I’ve become fascinated by one particular element of the conspiracy surrounding Flight 77, the plane that (allegedly) struck the Pentagon on 11 September 2001. There’s something on one of the two publicly released CCTV camera recordings from the Pentagon. Pause the following video at 1:27 and look carefully. You can see the nose of the aircraft entering view on the right.
I’m prepared to ignore the suspicious fact that the video is recording only one frame per second, which is stupendously cheap-skate for one of the most important buildings in the world. I’m even prepared to ignore the statistical unlikelihood of both cameras almost completely missing the plane as it passed by. Why? Because what’s in front of me at 1:27 looks like straightforward evidence of a cover-up.
If you look at the comments on YouTube, some people say, “That’s the nose of the plane. Nuff said.” Well, it appears to be the nose of something, but it’s certainly not the nose of Flight 77. Flight 77 was a Boeing 757-223, and a simple Google search will show you what a Boeing 757-223 looks like.
Some have suggested that it’s not the nose of the plane, it’s the wing-tip, visible first because the plane approached at a 45-degree-ish angle. In figuring out whether that is the case, we can look carefully at a computer simulation of the plane’s approach, a simulation that is designed to debunk the conspiracy from the perspective of the other CCTV camera, but is useful here, too:
Helpfully, the simulation shows the exact approach of the aircraft by mapping the lamp-posts that were knocked down, so there can be no doubt about the angle. Pause the simulation at 0:56. Now, place a ruler (or anything straight) on your monitor and make a line from the little black dot at the top left (which is the security hut where the camera is located) to the nose of the plane. This may seem like an oversimplification, but this is exactly how line of sight works geometrically; it isn’t rocket science. You can see that the wing-tip is already in view ahead of the nose. But the plane is too far away, much further than the camera is picking up. Now, allow the video to play on, and pause it in a couple of places to take new measurements. You will see that the angle of nose to wing-tip grows ever closer until eventually the nose meets the line of sight prior to the wing-tip. 1:31 is the crucial moment.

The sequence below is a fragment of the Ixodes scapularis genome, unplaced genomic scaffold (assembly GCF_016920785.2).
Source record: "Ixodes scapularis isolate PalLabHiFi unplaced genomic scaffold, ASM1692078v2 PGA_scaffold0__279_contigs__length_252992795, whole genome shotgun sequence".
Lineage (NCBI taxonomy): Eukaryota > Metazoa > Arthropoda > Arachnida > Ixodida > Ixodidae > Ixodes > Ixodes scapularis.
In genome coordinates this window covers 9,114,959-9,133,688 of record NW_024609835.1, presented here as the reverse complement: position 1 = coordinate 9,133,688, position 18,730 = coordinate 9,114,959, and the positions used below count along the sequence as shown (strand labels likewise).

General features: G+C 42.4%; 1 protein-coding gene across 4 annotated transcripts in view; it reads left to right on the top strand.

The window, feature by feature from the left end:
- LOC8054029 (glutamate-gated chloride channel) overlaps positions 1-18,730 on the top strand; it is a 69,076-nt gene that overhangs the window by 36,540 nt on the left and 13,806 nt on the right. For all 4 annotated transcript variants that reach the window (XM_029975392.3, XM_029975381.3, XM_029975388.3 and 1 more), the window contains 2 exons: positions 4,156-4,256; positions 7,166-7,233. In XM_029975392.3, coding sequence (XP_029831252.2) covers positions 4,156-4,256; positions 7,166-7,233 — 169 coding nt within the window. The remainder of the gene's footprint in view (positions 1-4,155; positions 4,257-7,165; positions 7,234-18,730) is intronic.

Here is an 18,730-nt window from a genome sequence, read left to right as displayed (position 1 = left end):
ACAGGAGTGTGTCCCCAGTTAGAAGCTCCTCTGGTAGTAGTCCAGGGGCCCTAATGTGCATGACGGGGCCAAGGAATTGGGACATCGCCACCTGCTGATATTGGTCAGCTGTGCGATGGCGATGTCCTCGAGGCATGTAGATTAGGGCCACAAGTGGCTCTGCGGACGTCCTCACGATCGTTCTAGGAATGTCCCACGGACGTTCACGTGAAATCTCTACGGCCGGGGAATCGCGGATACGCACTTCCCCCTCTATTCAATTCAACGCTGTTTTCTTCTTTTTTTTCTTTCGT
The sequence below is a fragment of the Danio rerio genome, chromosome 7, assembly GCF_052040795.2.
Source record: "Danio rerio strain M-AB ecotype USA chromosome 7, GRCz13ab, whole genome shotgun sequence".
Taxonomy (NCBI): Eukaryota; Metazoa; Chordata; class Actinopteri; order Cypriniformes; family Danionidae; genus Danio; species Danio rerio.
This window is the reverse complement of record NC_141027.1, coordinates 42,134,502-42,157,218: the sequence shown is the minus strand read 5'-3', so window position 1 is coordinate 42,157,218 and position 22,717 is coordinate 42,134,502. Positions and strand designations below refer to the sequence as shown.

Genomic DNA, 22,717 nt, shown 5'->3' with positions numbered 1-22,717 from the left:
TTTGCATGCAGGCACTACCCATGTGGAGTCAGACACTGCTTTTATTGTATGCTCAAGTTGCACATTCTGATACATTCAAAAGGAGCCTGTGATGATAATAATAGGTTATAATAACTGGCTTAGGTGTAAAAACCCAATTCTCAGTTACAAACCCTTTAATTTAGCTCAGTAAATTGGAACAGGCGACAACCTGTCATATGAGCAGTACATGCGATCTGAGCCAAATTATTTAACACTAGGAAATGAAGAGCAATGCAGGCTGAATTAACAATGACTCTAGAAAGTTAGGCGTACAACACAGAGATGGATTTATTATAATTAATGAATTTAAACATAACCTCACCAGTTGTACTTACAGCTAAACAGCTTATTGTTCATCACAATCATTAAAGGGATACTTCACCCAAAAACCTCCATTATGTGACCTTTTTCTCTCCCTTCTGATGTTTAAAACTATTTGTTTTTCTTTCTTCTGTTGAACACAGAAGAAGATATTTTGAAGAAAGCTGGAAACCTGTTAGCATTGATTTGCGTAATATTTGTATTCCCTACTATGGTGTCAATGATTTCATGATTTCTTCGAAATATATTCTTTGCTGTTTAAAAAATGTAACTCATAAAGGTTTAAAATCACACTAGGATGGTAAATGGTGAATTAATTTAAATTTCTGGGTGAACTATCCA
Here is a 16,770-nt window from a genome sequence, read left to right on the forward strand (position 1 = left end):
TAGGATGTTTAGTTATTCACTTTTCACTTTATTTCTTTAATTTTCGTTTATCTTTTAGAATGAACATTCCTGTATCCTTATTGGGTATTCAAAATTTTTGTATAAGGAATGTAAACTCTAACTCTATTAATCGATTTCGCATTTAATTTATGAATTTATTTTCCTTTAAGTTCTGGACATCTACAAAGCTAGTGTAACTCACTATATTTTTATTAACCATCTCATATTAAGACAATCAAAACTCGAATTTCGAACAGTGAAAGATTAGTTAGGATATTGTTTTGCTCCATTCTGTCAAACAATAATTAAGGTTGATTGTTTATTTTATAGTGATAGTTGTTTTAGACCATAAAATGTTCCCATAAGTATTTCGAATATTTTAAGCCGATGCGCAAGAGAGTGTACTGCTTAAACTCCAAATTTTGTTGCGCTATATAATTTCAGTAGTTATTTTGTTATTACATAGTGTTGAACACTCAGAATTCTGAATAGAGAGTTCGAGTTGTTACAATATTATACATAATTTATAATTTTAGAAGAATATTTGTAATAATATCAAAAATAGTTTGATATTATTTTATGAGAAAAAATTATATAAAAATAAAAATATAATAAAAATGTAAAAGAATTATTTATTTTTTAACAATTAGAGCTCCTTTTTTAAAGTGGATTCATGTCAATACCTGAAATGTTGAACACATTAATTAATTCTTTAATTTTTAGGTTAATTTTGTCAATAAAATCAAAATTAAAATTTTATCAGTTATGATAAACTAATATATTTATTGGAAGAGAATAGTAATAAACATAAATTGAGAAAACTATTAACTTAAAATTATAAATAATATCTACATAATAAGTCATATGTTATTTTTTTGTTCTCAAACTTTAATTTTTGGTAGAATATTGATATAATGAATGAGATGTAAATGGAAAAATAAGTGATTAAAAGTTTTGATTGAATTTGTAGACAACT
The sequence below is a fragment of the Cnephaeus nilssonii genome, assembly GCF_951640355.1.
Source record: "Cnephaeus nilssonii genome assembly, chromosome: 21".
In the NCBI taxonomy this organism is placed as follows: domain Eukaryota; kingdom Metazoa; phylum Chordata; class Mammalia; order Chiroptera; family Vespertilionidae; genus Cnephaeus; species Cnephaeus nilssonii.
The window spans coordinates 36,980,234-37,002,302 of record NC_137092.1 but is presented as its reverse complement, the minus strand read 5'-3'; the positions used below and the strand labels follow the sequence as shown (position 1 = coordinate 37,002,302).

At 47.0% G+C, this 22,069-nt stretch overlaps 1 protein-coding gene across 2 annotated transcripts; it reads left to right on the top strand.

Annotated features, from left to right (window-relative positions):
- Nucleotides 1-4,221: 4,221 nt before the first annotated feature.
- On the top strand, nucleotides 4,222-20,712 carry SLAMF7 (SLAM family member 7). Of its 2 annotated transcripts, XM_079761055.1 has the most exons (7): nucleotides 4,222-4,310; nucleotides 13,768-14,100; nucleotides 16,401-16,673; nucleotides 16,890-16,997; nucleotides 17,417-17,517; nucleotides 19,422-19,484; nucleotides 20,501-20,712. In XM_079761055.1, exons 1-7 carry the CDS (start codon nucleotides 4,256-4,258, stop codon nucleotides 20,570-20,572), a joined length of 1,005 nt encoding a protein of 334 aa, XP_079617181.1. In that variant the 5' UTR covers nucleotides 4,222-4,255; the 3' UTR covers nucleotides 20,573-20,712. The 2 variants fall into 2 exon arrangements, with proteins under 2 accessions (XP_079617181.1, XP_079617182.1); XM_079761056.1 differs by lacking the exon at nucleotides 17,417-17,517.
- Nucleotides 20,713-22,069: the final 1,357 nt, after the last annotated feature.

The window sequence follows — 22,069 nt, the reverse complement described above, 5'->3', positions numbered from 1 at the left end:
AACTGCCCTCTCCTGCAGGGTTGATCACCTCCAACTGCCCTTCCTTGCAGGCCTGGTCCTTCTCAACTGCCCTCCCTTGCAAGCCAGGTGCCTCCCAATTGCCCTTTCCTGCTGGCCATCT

This is, unfortunately, where we have to make an estimation. I look at the CCTV camera angle and I notice that it shows a great deal of the building and not much of the lawn. At 1:31 in the simulation, the plane looks like it’s still pretty far from the camera’s field of vision. I would estimate that the camera is picking up the plane at 1:34 or thereabouts. At that point, line of sight is clearly in favour of the nose. This, of course, assumes the accuracy of the simulation and the accuracy of my own judgement on the timing. And it doesn’t help that the security camera has a fish-eye lens that’s designed to pull in more from the sides.
Man oh man, it’s never simple, is it? Many people are jumping to the conclusion that it’s the nose of a missile entering view, but I have to confess, there’s no conclusive evidence that this is the case. It could very well be a simple case of wing before nose on a Boeing 757.
This brief little flight into conspiracy really illustrates for me the sheer
minefield of it all, where it’s so easy to believe the wrong thing because you’ve researched something to a degree, but not far enough. Partway through this personal investigation I though I had concrete evidence that Flight 77 was nowhere near the Pentagon, until I looked deeper.
The questions remain. Why won’t the government release their confiscated CCTV footage of the impact? Why is their own camera operating at only 1 frame per second? Why is the impact hole so small in comparison to the size of a Boeing 757? But I have to admit, a hundred suspicions don’t make a concrete case.
As the saying goes, the camera never lies, but unfortunately our perceptions of what the camera says do.